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    Dynamical friction in dwarf galaxies

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    We present a simplified analytic approach to the problem of the spiraling of a massive body orbiting within the dark halo of a dwarf galaxy. This dark halo is treated as the core region of a King distribution of dark matter particles, in consistency with the observational result of dwarf galaxies having solid body rotation curves. Thus we derive a simple formula which provides a reliable and general first order solution to the problem, totally analogous to the one corresponding to the dynamical friction problem in an isothermal halo. This analytic approach allows a clear handling and a transparent understanding of the physics and the scaling of the problem. A comparison with the isothermal case shows that in the core regions of a King sphere, dynamical friction proceeds at a different rate, and is sensitive to the total core radius. Thus, in principle, observable consequences may result. In order to illustrate the possible effects, we apply this formula to the spiraling of globular cluster orbits in dwarf galaxies, and show how present day globular cluster systems could in principle be used to derive better limits on the structure of dark halos around dwarf galaxies, when the observational situation improves. As a second application, we study the way a massive black hole population forming a fraction of these dark halos would gradually concentrate towards the centre, with the consequent deformation of an originally solid body rotation curve. This effect allows us to set limits on the fraction/mass of any massive black hole minority component of the dark halos of dwarf galaxies. In essence, we take advantage of the way the global matter distribution fixes the local distribution function for the dark matter particles, which in turn determines the dynamical friction problem.Comment: 8 pages, 1 figure, Accepted in MNRA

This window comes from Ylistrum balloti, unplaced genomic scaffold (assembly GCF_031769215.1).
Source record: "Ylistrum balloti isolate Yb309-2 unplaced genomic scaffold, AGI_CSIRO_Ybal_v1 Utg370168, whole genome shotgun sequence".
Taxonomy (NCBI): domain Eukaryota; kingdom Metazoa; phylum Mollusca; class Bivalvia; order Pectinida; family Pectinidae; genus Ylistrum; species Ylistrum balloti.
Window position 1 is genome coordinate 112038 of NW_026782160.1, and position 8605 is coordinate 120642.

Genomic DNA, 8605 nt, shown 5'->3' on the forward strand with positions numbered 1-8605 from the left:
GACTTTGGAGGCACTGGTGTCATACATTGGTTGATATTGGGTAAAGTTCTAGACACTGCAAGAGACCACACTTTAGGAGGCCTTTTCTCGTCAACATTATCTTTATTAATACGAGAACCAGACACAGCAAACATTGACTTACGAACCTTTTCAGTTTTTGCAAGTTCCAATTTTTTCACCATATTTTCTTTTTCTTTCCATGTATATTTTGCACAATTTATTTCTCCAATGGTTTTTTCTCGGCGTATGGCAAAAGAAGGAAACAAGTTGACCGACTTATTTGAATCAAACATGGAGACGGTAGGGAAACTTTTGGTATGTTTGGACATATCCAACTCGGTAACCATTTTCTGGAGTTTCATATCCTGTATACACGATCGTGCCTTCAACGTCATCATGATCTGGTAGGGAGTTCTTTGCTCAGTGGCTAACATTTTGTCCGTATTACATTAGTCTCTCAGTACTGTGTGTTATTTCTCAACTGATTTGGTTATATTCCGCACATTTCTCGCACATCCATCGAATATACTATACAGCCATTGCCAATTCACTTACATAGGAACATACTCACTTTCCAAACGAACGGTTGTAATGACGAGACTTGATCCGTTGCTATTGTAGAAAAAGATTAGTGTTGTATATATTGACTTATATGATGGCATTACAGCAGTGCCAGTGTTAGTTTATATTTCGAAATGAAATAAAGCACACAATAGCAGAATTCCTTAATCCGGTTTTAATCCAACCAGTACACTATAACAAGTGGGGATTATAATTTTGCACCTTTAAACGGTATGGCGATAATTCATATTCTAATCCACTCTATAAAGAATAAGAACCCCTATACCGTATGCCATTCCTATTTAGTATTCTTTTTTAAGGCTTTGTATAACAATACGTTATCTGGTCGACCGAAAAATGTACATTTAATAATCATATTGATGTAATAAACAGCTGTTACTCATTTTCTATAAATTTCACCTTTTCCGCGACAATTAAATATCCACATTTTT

A Dimensional study of Disk Galaxies

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    We present a highly simplified model of the dynamical structure of a disk galaxy where only two parameters fully determine the solution, mass and angular momentum. We show through simple physical scalings that once the mass has been fixed, the angular momentum parameter \lambda is expected to regulate such critical galactic disk properties as colour, thickness of the disk and disk to bulge ratio. It is hence expected to be the determinant physical ingredient resulting in a given Hubble type. A simple analytic estimate of \lambda for an observed system is provided. An explicit comparison of the distribution of several galactic parameters against both Hubble type and \lambda is performed using observed galaxies. Both such distributions exhibit highly similar characteristics for all galactic properties studied, suggesting \lambda as a physically motivated classification parameter for disk galaxies.Comment: 10 pages including 11 figures, Final version, MNRAS in pres
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